kicad-developers team mailing list archive
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Re: Re: Libraries - files and components naming policy
Brian Sidebotham <brian.sidebotham@...>
Thu, 8 Oct 2009 14:36:49 +0100
2009/10/8 Manveru <manveru@...>:
> 2009/10/8 Mateusz <komorkiewicz@...>
>> > What about pin number of such universal decals? If case of simple transistor
>> > there is 6 possibilities of connection in the physical element. Even simple
>> > diode is an a problem as my example shows, when I get Eagle imported module
>> > for miniMELF package and polarization was inverted. There has to be a way to
>> > tie case and symbol on schema to be not overwritten by settings from cvpcb,
>> > what is currently possible (should allow to select module and mark in by
>> > close padlock icon) - sometimes engineer knows what part will be on the
>> > board at the design stage.
>> > I am not telling about different version of some digital chips - the problem
>> > is deeper as someone prefers same symbols for the same logic and someone
>> > prefers every version in the library with separate symbol.
>> Good point! What about naming pins AC(Anode Cathode in diodes) or BCE (in transistors)? It is already done in some cases, look on FET_N or MOSFET_P in current device library.
> It would be nice to have a named pins feature. I even see this as following:
> 1. The parts on schematics have unique pin names (here for example the
> functional name GND is problematic as we need unique GND_TOP1 name,
> and we do not want such long names on schematics)
> 2. Mapping to modules uses pin names to match pins on part's case (cvpcb)
> 3. Numbering of pins appears on schematics according to matched module
> (this is important for further project maintenance)
> 4. Change in module does not require change anything on schematics manually
> Above leads to some problems that have to be solved. One of them is
> consistent unique pin naming.
I am pretty much against pins being anything other than integers. It's
probably just a personal thing, but all packages I come across simply
use integers so they would directly relate to the kicad module. The
SOT-23 package has a fixed pin numbering scheme, that is the only PCB
module you should have to create. Anyone creating a new part will not
have to create another version of the SOT-23 which would need to be
audited to make sure it is all the same as the other ones. Then of
course, a user might need to adjust their SOT-23 because it's not
quite right for their process and they have to go through and edit 10
or more of them instead of just one.
I know the problems with different pinouts and the same symbol. SOT-23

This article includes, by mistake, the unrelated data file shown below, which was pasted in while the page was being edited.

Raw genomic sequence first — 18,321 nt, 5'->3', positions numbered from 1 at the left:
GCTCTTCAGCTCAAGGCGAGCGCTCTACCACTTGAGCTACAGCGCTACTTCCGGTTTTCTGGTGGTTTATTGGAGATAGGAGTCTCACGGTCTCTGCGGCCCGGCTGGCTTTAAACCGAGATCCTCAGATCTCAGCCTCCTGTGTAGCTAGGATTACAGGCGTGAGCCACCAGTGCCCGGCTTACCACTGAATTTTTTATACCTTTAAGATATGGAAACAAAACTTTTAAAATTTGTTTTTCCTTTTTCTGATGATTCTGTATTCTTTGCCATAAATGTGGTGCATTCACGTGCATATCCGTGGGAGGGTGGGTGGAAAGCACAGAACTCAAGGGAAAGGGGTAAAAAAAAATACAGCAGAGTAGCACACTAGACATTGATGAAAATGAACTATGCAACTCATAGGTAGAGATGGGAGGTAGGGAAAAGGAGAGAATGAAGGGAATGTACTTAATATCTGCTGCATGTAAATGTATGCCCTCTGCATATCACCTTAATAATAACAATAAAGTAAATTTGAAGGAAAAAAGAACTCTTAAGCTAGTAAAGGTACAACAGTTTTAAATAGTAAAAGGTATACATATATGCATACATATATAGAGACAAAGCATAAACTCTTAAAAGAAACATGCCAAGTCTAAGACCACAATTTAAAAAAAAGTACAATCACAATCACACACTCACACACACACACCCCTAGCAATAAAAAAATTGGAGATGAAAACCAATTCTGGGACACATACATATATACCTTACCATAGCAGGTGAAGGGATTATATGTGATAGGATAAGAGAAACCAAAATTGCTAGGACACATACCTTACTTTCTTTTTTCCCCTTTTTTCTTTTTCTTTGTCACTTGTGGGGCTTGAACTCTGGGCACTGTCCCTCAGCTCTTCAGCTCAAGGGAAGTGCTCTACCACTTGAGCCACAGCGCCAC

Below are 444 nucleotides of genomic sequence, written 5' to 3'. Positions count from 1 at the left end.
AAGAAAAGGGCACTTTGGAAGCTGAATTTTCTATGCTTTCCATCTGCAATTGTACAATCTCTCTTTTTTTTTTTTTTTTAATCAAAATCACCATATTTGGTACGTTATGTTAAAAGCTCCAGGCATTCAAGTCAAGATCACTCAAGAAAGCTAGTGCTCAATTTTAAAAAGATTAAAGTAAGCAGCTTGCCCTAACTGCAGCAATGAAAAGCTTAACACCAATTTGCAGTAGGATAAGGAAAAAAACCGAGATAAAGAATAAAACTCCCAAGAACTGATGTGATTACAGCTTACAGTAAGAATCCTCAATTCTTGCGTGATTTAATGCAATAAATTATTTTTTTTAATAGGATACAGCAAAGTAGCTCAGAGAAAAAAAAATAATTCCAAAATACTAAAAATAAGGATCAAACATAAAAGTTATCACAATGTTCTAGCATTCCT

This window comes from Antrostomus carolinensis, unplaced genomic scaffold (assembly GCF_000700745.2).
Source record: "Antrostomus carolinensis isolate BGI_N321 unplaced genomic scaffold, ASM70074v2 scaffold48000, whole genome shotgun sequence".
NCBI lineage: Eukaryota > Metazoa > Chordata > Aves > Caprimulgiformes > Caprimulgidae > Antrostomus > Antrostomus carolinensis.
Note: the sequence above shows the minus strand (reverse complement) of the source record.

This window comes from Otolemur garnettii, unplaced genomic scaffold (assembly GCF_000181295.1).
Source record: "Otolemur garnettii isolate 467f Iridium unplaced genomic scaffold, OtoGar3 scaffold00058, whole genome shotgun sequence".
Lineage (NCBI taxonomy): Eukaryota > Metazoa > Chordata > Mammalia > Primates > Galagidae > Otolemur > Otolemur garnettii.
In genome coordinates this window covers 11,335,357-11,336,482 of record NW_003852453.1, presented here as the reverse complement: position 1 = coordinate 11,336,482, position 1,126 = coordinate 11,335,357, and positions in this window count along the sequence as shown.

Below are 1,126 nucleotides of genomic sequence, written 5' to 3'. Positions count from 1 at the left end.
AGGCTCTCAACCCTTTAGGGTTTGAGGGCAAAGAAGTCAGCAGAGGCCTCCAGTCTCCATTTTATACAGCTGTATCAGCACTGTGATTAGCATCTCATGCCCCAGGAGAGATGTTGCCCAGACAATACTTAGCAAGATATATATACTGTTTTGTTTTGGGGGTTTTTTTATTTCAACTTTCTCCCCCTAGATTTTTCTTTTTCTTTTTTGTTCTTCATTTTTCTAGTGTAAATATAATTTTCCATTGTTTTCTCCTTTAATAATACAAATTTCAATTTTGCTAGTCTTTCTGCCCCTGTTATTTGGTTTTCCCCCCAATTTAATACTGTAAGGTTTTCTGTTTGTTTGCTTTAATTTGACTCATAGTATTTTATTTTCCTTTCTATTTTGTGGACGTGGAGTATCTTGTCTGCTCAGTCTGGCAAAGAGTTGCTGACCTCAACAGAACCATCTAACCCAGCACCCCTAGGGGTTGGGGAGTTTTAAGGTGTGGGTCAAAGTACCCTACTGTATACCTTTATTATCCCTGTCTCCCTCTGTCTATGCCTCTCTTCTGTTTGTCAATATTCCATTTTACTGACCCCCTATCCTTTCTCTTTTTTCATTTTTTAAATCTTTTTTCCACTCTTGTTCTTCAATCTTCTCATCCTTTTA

transistors, diodes and FETs are a good example. The amount of SOT-23
packages you would have to create would be unreasonable and end up
unmaintainable, and for-ever growing.
I am a fan of a heavy symbol system, although sometimes when things
are in a hurry I have the odd moment of liking a light symbol system.
I am not really strongly opinionated about it, but I think the heavy
system has benefits for many users who have posted up questions on the
kicad-users group. They expect to select a component and it already
have its correct package assigned. CVPCB is nice, but I think in
reality it shouldn't be needed. I think most people who use the
standard libraries just want a plug-and-play schematic + pcb entry
tool. I have never used a symbol or module from the standard library
because I know what we want and need. KiCAD provides pretty easy to
use tools to generate them so it didn't take too long to create a new
set of libraries for our company.
The problem in schematic entry as I see it is that you are limited to
picking an object that has all of the graphics primitives in it along
with the pinning information. I think you would really require a set
of graphical representations (Say a 2-input AND gate, NPN transistor,
PNP transistor, etc) which could have pin locators on it (I also do a
lot of my pins as zero length. I don't see that they really need any
length other than to draw them a different colour and I always end up
in black and white anyway).
Then an electrical symbol can be based on a graphical representation,
a module definition and all the other user fields that we have now and
the pin numbering information.
So that would give you:
* Common Graphics Symbols
* Schematic Symbols
* PCB Modules
Changing a common graphics symbol means that someone could change how
all transistors look, or how all diodes look, etc. But this might be
abstracted too far and be a dream.
Don't forget too, that as some processors have different amounts of IO
pins available depending on the package type, you will inevitably have
to do some distinction at the schematic level for some parts depending
on their package anyway.
Apologies for the long email and good luck with everything.